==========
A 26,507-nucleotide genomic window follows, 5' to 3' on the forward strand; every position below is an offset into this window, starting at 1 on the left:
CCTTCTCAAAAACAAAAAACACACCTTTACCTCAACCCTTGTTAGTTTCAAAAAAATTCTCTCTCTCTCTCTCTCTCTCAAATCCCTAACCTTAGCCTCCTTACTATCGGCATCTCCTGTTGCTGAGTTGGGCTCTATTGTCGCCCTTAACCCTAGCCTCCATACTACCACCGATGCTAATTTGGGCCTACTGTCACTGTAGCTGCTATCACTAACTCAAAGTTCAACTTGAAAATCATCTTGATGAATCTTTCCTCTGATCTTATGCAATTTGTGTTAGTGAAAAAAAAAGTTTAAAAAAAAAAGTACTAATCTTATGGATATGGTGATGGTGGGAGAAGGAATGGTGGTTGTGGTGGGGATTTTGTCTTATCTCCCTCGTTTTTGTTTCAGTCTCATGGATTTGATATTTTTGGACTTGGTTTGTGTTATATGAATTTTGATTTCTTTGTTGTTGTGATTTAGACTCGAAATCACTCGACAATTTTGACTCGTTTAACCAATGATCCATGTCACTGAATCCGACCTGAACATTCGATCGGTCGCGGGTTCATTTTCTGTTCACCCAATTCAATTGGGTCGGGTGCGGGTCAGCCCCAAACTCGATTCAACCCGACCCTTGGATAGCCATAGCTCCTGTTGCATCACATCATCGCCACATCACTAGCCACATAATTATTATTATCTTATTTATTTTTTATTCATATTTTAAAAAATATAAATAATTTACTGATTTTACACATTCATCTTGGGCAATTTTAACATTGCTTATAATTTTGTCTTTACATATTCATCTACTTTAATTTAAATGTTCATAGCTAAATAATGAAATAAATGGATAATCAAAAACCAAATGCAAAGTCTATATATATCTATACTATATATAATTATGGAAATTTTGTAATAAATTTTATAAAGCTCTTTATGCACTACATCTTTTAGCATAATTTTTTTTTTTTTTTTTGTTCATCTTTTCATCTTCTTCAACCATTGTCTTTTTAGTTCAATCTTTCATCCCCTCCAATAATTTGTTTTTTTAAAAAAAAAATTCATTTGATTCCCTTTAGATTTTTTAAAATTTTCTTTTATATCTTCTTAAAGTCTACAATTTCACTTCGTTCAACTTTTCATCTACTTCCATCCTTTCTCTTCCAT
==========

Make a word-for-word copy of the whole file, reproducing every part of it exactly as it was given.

A 26,507-nucleotide genomic window follows, 5' to 3' on the forward strand; every position below is an offset into this window, starting at 1 on the left:
CCTTCTCAAAAACAAAAAACACACCTTTACCTCAACCCTTGTTAGTTTCAAAAAAATTCTCTCTCTCTCTCTCTCTCTCAAATCCCTAACCTTAGCCTCCTTACTATCGGCATCTCCTGTTGCTGAGTTGGGCTCTATTGTCGCCCTTAACCCTAGCCTCCATACTACCACCGATGCTAATTTGGGCCTACTGTCACTGTAGCTGCTATCACTAACTCAAAGTTCAACTTGAAAATCATCTTGATGAATCTTTCCTCTGATCTTATGCAATTTGTGTTAGTGAAAAAAAAAGTTTAAAAAAAAAAGTACTAATCTTATGGATATGGTGATGGTGGGAGAAGGAATGGTGGTTGTGGTGGGGATTTTGTCTTATCTCCCTCGTTTTTGTTTCAGTCTCATGGATTTGATATTTTTGGACTTGGTTTGTGTTATATGAATTTTGATTTCTTTGTTGTTGTGATTTAGACTCGAAATCACTCGACAATTTTGACTCGTTTAACCAATGATCCATGTCACTGAATCCGACCTGAACATTCGATCGGTCGCGGGTTCATTTTCTGTTCACCCAATTCAATTGGGTCGGGTGCGGGTCAGCCCCAAACTCGATTCAACCCGACCCTTGGATAGCCATAGCTCCTGTTGCATCACATCATCGCCACATCACTAGCCACATAATTATTATTATCTTATTTATTTTTTATTCATATTTTAAAAAATATAAATAATTTACTGATTTTACACATTCATCTTGGGCAATTTTAACATTGCTTATAATTTTGTCTTTACATATTCATCTACTTTAATTTAAATGTTCATAGCTAAATAATGAAATAAATGGATAATCAAAAACCAAATGCAAAGTCTATATATATCTATACTATATATAATTATGGAAATTTTGTAATAAATTTTATAAAGCTCTTTATGCACTACATCTTTTAGCATAATTTTTTTTTTTTTTTTTGTTCATCTTTTCATCTTCTTCAACCATTGTCTTTTTAGTTCAATCTTTCATCCCCTCCAATAATTTGTTTTTTTAAAAAAAAAATTCATTTGATTCCCTTTAGATTTTTTAAAATTTTCTTTTATATCTTCTTAAAGTCTACAATTTCACTTCGTTCAACTTTTCATCTACTTCCATCCTTTCTCTTCCAT